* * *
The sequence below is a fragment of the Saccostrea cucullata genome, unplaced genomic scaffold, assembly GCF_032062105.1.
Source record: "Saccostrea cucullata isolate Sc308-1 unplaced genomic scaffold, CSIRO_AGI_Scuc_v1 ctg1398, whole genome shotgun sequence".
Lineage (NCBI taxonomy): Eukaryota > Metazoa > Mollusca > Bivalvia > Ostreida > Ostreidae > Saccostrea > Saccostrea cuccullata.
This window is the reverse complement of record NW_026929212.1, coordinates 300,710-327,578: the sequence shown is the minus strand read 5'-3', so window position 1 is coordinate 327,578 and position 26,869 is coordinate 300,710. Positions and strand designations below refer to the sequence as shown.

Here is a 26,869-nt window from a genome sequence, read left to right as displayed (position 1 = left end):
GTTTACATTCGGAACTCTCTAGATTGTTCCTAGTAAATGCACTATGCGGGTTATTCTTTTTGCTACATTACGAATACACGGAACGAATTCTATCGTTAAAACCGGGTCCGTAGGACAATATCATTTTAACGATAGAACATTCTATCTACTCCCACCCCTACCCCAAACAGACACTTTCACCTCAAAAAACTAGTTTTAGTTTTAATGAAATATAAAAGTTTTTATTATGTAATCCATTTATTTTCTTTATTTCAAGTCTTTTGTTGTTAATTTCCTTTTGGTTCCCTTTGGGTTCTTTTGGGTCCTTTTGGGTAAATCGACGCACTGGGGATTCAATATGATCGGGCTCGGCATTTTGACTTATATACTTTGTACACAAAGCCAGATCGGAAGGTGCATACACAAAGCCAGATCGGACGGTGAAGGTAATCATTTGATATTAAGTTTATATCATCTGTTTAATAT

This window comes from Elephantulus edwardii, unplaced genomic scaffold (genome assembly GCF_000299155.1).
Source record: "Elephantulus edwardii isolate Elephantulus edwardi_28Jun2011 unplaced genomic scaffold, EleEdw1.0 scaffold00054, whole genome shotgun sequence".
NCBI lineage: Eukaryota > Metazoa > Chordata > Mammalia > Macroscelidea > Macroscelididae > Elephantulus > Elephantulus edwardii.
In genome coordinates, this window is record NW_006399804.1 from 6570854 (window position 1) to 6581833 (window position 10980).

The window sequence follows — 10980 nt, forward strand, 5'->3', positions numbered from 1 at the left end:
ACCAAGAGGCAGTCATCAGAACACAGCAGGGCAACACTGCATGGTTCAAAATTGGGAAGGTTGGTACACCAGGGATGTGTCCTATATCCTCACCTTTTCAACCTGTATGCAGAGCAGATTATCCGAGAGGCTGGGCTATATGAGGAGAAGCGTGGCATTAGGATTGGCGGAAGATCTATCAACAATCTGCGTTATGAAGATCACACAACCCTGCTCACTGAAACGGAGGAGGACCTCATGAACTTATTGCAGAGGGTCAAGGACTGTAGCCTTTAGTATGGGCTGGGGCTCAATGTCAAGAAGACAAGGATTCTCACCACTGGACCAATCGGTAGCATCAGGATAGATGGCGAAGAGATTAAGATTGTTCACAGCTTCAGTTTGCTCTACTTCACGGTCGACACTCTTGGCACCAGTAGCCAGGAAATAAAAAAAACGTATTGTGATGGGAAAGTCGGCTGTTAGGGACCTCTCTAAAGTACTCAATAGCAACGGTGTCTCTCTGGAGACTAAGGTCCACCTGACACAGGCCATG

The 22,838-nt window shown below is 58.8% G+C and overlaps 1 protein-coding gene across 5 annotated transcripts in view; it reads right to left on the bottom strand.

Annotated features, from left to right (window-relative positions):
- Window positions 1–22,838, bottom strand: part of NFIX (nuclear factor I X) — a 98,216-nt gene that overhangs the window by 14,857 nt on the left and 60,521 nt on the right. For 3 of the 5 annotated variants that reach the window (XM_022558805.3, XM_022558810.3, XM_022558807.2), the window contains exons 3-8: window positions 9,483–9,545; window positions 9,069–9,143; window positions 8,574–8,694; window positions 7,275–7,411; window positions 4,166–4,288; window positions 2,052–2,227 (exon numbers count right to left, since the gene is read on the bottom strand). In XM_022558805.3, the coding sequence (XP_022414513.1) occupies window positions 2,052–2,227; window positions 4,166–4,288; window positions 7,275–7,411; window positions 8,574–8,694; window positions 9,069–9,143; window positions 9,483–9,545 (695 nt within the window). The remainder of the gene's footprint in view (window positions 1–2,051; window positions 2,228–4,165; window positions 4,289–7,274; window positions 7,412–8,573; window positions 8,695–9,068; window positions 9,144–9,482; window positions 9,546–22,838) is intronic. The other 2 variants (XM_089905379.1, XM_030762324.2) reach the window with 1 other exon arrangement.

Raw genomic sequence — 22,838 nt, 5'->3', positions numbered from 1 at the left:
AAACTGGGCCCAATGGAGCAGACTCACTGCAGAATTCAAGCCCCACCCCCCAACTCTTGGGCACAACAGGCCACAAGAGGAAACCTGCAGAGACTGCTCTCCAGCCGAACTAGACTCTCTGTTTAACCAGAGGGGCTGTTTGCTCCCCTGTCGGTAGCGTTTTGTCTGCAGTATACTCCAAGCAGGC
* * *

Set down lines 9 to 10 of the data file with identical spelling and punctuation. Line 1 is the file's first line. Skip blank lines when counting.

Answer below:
NCBI lineage: Eukaryota > Metazoa > Chordata > Mammalia > Macroscelidea > Macroscelididae > Elephantulus > Elephantulus edwardii.
In genome coordinates, this window is record NW_006399804.1 from 6570854 (window position 1) to 6581833 (window position 10980).